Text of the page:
Adolfo Lucena Cimbras 19-30558M (Atty Isabel Amsel) was continued until 7/9 at 2:00. His was an attempted entrance and they are also disputing facts on his I 213.
Judge M addressed the group of 12 charged with the misdemeanor and then called them up 6 at a time.
Paulino Martinez Vazquez 19-30559MP (Atty Bert Vargas) does have fear of return and will be seeking a Credible Fear Interview (CFI). Time served.
Silvia Elizabeth Batres 19-30592MP (Atty Kevin Lerch) was separated from her minor sister when they were arrested near Sasabe. Lawyer Lerch spoke to the judge about putting the child’s initials on the record (a child’s name can’t be put in an open record). Judge M. put instructions that they should be reunited and both will be applying for asylum. Time served.
Cesar Ponce Ramirez 19-30595MP (Atty Chris Kilburn) may have had drug priors and the Prosecutor asked that he be given 10 days. His lawyer said that he was never deported or voluntarily removed and he had never been to Colorado where the crimes were said to have taken place. This is one of the only instances when a judge has discretion in Streamline. Time served.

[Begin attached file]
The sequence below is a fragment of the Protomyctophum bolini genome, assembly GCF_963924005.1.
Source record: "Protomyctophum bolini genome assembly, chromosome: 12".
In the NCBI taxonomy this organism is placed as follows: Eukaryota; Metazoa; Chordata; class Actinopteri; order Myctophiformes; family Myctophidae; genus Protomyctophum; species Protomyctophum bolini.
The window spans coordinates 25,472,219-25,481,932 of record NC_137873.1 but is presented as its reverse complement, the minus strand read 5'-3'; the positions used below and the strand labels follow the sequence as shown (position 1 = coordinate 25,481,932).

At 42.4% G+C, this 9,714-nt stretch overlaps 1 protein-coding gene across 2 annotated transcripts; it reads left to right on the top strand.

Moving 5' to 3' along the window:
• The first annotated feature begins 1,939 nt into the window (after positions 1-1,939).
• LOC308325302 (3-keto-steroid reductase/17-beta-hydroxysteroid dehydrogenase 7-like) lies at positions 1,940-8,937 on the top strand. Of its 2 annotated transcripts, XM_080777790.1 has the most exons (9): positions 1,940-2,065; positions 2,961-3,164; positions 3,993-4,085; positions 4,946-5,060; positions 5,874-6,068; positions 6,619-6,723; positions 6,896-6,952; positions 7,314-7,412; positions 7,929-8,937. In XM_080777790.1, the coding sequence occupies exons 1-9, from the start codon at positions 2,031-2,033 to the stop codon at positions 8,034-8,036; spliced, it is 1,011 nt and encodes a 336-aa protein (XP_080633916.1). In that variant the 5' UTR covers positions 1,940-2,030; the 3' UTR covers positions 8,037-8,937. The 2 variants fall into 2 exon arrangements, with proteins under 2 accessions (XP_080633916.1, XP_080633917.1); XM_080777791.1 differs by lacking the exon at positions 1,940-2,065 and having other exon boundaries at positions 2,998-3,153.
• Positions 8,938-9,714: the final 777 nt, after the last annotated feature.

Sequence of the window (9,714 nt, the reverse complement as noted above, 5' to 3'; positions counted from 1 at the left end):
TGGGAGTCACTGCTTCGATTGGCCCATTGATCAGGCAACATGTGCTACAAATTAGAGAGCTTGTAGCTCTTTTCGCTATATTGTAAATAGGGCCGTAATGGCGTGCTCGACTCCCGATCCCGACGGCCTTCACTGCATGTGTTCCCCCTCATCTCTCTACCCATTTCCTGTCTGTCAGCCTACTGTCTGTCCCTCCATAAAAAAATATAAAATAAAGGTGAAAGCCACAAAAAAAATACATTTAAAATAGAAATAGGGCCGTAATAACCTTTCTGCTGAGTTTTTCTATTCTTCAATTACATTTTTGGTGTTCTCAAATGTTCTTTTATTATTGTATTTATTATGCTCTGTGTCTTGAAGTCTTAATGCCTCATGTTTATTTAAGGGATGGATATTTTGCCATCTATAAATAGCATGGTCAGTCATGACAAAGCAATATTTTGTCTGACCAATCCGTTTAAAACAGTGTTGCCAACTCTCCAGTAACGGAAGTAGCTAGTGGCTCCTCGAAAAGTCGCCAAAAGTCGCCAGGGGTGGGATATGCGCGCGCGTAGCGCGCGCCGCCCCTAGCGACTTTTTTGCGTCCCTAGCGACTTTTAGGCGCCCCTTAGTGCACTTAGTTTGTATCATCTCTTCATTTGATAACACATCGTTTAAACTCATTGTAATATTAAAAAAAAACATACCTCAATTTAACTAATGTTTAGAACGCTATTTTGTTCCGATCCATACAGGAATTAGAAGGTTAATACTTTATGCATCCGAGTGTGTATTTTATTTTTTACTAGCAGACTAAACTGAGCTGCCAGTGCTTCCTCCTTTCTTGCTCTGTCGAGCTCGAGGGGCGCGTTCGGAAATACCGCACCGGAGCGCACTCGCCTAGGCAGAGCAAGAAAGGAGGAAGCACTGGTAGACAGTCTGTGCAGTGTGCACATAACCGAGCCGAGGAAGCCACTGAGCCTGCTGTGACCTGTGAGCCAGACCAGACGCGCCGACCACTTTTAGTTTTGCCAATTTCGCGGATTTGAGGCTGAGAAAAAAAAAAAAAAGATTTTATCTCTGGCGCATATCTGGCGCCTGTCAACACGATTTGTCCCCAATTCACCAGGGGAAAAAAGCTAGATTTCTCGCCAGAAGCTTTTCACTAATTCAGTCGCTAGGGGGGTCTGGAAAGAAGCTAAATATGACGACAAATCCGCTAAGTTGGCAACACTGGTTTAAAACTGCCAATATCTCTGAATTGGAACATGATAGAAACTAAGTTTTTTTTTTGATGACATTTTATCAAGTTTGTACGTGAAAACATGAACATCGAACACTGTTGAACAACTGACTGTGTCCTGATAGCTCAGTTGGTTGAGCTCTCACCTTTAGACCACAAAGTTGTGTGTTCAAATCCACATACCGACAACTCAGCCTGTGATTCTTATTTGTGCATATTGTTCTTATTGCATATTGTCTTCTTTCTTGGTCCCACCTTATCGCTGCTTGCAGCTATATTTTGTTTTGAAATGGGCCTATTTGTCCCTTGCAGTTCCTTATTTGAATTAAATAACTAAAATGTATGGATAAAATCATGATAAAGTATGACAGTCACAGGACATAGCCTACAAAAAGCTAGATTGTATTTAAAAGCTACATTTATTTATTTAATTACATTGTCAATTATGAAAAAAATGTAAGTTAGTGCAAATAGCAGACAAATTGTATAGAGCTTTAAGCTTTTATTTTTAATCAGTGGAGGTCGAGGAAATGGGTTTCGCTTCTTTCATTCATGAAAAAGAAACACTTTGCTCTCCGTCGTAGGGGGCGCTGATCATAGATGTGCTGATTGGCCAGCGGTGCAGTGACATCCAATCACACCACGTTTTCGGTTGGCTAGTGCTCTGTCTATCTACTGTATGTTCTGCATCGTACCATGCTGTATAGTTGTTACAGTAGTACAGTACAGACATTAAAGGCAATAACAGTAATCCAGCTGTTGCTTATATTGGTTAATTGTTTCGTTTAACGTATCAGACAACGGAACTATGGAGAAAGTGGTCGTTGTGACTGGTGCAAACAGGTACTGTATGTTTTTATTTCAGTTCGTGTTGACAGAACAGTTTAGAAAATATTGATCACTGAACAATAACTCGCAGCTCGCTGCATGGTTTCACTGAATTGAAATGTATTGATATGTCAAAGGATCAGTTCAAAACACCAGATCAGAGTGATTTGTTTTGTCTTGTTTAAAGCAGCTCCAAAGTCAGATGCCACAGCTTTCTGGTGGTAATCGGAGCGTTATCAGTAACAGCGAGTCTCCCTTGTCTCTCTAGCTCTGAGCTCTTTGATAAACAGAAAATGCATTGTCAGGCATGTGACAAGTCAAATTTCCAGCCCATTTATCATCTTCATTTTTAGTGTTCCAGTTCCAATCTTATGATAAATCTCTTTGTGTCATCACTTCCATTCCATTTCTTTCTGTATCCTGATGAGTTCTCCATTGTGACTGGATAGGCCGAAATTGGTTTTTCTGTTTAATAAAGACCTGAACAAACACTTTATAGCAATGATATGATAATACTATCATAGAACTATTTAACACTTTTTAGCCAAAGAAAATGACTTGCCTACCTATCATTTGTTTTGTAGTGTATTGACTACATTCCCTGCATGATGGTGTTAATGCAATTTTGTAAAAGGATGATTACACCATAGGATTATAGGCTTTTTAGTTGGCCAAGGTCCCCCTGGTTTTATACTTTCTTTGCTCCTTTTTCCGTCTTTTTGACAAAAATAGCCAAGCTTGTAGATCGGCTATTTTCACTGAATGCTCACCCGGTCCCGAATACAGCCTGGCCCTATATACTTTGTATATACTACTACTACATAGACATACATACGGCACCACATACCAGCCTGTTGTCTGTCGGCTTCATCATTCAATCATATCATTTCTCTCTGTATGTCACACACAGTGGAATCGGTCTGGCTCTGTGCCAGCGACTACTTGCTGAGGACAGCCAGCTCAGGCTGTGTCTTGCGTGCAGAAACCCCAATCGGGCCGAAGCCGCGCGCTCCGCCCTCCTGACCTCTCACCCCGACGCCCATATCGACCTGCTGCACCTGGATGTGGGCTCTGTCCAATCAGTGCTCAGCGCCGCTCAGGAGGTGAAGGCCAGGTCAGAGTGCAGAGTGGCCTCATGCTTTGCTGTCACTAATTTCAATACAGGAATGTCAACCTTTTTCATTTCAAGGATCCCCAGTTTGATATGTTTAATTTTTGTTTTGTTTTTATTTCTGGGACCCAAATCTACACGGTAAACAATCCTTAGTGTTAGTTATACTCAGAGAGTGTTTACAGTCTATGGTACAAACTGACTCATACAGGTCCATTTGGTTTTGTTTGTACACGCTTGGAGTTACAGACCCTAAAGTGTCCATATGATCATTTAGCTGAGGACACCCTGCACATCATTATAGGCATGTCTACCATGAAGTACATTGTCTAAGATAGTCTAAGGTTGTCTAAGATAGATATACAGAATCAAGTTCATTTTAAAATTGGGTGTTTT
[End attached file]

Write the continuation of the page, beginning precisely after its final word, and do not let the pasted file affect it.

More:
Judge M. addressed the 58 remaining 1325/1326 group and then called them up in groups of 5 to 9. He asked each migrant 6 questions. After each small group he asks, ‘Counsel, is there anything further on these cases?’ A few lawyers spoke up.
Jesus Torres Alvaro 19-30551M (Atty JayMarble). The judge put the CFI request on the record. 30 days.
Osman Danilo Garcia 19-30556M (Atty Nicholas Bishoff) had a misunderstanding at the time of arrest and does NOT want a CFI. 30 days.
Ignacio Sandoval Morillon 19-30561M (Atty Benjamin Aguilera) had a bad fall he when he was detained and wanted it put on the record. He was using crutches and had one hand handcuffed to the chain around his waist. 30 days.
58 migrants were sentenced to 2,655 days of incarceration in a private federal prison. That’s a little more than 7 years at a cost to taxpayers—most likely including some of the prisoners here today—of $427,000.
I like the way Judge Markovich runs his court. Having the entire group there shackled is shocking but Streamline is shocking and this makes that point. He is very clear and methodical. While he is not grim, he doesn’t joke with the lawyers/clerks around him.
Judge M. does not use some of the offensive (to me) language that some other judges use— ‘ illegal alien’, ‘without being inspected’, ‘You are using a court interpreter so you must answer in Spanish’. Best of all is that he always asks if anyone has a comment before he dismisses a group and he puts requests like CFI or prison placement on the record himself.